On Friday, August 9th, I was a guest on the Pennsylvania Republican Liberty Caucus’s Speak Out program hosted by Lois Kaneshiki to chat about the Tenth Amendment Center, state nullification and Pennsylvania’s anti-NDAA bill (SB 999). We discussed the historical precedents for nullification, the Tenth Amendment Center’s legislative agenda, the constitutional problems with Sections 1021…Details
Last week, I sat on a panel flanked by a Commonwealth Foundation activist discussing Obamacare expansion in Pennsylvania and the co-author of Glenn Beck’s novel Agenda 21 discussing one-world government creepiness.
The state nullification angle – mine – was enthusiastically embraced by the group, most of whom never heard of Tom Woods, the Tenth Amendment Center or the Jeffersonian view asserting states stand as the final arbiter of the limits of federal constitutional authority.
Later, the larger group broke into smaller ‘action’ groups – Agenda 21, Obamacare and Second Amendment preservation. I was assigned to the latter group, and we began our activist training focusing on lobbying, educating and refuting. On the subject of refuting, we walked through the common objections to state nullification. (supremacy clause, neo-confederatism, racism, etc.) These folks – just introduced to the topic of nullification – were already brainstorming on how to spread their knowledge.Details
In another David flings a rock in Goliath’s eye moment, Pennsylvania state Senator Mike Folmer introduced the Liberty Preservation Act (SB999) last week.
The bill would prohibit state employees from cooperating with federal enforcement of sections 1021 and 1022 of the National Defense Authorization Act of 2012 (NDAA) that purport to allow arrest and detention without charge or trial on U.S. soil.
No employee shall provide material support or participate in any way with the implementation of sections 1021 and 1022 of the National Defense Authorization Act for Fiscal Year 2012, as amended, (Public Law 112-81, 125 Stat. 1298) within the boundaries of this Commonwealth.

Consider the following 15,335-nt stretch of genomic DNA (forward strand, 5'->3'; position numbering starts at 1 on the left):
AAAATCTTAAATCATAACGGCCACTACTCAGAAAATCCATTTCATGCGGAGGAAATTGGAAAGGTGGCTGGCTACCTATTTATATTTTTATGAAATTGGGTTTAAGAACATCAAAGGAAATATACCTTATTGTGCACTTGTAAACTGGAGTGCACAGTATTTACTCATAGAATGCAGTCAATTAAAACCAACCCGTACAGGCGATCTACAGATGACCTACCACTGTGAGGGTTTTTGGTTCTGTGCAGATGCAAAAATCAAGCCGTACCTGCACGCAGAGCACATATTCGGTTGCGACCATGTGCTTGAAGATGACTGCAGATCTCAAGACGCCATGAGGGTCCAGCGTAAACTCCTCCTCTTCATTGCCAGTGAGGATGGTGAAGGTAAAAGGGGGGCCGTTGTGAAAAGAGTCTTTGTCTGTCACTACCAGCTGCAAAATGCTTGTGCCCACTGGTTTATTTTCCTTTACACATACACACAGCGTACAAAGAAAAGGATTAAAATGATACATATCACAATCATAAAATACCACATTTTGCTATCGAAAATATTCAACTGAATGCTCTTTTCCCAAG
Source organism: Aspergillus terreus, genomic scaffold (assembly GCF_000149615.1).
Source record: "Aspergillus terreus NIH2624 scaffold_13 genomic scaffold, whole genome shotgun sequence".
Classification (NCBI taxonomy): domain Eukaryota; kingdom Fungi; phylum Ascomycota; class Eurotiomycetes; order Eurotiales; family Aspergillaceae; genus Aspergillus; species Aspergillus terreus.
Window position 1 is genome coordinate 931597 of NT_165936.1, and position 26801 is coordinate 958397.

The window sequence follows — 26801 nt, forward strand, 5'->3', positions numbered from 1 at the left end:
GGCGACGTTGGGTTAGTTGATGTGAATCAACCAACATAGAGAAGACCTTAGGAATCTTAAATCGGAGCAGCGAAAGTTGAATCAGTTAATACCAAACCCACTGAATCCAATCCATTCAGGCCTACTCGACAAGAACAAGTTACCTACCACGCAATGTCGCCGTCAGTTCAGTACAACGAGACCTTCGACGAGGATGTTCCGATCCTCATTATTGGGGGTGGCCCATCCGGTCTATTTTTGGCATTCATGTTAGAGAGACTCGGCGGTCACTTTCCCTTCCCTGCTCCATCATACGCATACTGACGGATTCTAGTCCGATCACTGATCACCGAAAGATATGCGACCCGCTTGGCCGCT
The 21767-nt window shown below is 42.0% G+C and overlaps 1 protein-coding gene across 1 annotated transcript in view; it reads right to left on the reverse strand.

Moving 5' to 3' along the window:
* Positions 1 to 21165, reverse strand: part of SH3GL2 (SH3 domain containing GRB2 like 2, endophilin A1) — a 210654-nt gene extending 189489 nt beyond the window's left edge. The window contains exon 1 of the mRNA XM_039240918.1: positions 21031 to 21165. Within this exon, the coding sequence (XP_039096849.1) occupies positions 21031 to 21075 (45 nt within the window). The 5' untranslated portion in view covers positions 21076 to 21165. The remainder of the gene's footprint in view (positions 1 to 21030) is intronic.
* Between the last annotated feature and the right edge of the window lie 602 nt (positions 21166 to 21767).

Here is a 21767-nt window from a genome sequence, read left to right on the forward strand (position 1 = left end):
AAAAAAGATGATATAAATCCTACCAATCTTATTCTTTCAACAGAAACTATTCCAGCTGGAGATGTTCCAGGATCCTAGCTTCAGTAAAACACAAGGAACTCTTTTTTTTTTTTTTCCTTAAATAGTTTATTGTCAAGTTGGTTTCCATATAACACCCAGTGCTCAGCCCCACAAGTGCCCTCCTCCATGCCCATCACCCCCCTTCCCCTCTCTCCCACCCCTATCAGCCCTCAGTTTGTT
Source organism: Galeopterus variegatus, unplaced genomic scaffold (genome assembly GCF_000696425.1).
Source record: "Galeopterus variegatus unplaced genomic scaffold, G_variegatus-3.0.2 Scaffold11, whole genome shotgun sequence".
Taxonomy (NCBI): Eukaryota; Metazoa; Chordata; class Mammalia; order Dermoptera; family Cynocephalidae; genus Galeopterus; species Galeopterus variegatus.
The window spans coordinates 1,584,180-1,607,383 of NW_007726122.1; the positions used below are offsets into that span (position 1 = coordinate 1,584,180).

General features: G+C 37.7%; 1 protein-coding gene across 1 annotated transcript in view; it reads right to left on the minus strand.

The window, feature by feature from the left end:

SB999 sets criminal penalties for state employees – including law enforcement personnel – who aid or abet federal agents or agencies attempting to arrest or detain citizens pursuant to the NDAA within the Commonwealth. Pennsylvania now joins 18 other states with pending or enacted legislation that interposes sovereign state authority between their citizens and the growing authoritarianism of central government.
“I believe the indefinite detention of American citizens without providing them due process of law is unconstitutional and illegal, including under the NDAA. This is why I introduced legislation to prohibit state, county, and local agencies from complying with NDAA: to protect Pennsylvanians’ due process rights,” Folmer said, affirming his duty to uphold the Constitution against its unchecked transgression by the federal government.
Think it can’t happen here? It already has.Details
Last week we received a few heckles for posting a Facebook meme of George Bush signing the Patriot Act. We stand by our intent – Republicans and Democrats, George Bush and Barack Obama – are sell-outs and equally culpable for the security-surveillance industrial complex of whose scary details were leaked to the press last week.
If you are the sporting type and keeping score, the Democrat-Republican Party is beating the Constitution by six touchdowns going into the fourth quarter. These dudes are on the same team, even if it took you half the game to figure it out. Behind the inexorable expansion of the state, the Right and the Left often stand as one.